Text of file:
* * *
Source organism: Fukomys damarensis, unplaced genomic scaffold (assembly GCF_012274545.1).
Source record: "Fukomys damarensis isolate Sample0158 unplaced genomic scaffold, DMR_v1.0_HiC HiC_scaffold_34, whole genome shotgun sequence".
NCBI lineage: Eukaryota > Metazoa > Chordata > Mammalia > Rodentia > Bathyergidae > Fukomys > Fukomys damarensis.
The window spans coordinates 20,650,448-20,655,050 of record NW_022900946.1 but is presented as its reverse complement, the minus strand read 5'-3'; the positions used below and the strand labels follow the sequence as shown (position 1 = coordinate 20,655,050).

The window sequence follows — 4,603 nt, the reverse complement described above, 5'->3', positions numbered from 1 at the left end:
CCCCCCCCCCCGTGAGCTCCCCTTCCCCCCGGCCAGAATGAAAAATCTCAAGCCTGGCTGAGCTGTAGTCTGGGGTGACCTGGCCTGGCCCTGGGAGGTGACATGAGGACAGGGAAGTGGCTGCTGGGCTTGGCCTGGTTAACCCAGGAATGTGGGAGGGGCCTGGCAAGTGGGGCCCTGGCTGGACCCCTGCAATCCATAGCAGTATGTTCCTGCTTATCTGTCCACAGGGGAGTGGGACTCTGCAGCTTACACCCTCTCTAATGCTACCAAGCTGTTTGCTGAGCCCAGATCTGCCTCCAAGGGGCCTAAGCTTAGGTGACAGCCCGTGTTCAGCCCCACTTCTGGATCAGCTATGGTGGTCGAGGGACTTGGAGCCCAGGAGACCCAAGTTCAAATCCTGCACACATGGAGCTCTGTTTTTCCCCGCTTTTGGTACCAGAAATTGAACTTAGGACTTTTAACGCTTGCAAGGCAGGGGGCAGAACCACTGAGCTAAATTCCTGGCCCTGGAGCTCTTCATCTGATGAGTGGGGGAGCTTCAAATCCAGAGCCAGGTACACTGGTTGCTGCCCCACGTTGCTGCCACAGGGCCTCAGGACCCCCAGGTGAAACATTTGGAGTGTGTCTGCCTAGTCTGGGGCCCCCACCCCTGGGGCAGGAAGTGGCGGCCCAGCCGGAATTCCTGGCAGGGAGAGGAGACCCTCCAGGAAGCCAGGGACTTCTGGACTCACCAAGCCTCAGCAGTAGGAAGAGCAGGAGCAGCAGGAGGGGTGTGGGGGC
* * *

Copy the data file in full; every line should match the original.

Source organism: Fukomys damarensis, unplaced genomic scaffold (assembly GCF_012274545.1).
Source record: "Fukomys damarensis isolate Sample0158 unplaced genomic scaffold, DMR_v1.0_HiC HiC_scaffold_34, whole genome shotgun sequence".
NCBI lineage: Eukaryota > Metazoa > Chordata > Mammalia > Rodentia > Bathyergidae > Fukomys > Fukomys damarensis.
The window spans coordinates 20,650,448-20,655,050 of record NW_022900946.1 but is presented as its reverse complement, the minus strand read 5'-3'; the positions used below and the strand labels follow the sequence as shown (position 1 = coordinate 20,655,050).

The window sequence follows — 4,603 nt, the reverse complement described above, 5'->3', positions numbered from 1 at the left end:
CCCCCCCCCCCGTGAGCTCCCCTTCCCCCCGGCCAGAATGAAAAATCTCAAGCCTGGCTGAGCTGTAGTCTGGGGTGACCTGGCCTGGCCCTGGGAGGTGACATGAGGACAGGGAAGTGGCTGCTGGGCTTGGCCTGGTTAACCCAGGAATGTGGGAGGGGCCTGGCAAGTGGGGCCCTGGCTGGACCCCTGCAATCCATAGCAGTATGTTCCTGCTTATCTGTCCACAGGGGAGTGGGACTCTGCAGCTTACACCCTCTCTAATGCTACCAAGCTGTTTGCTGAGCCCAGATCTGCCTCCAAGGGGCCTAAGCTTAGGTGACAGCCCGTGTTCAGCCCCACTTCTGGATCAGCTATGGTGGTCGAGGGACTTGGAGCCCAGGAGACCCAAGTTCAAATCCTGCACACATGGAGCTCTGTTTTTCCCCGCTTTTGGTACCAGAAATTGAACTTAGGACTTTTAACGCTTGCAAGGCAGGGGGCAGAACCACTGAGCTAAATTCCTGGCCCTGGAGCTCTTCATCTGATGAGTGGGGGAGCTTCAAATCCAGAGCCAGGTACACTGGTTGCTGCCCCACGTTGCTGCCACAGGGCCTCAGGACCCCCAGGTGAAACATTTGGAGTGTGTCTGCCTAGTCTGGGGCCCCCACCCCTGGGGCAGGAAGTGGCGGCCCAGCCGGAATTCCTGGCAGGGAGAGGAGACCCTCCAGGAAGCCAGGGACTTCTGGACTCACCAAGCCTCAGCAGTAGGAAGAGCAGGAGCAGCAGGAGGGGTGTGGGGGC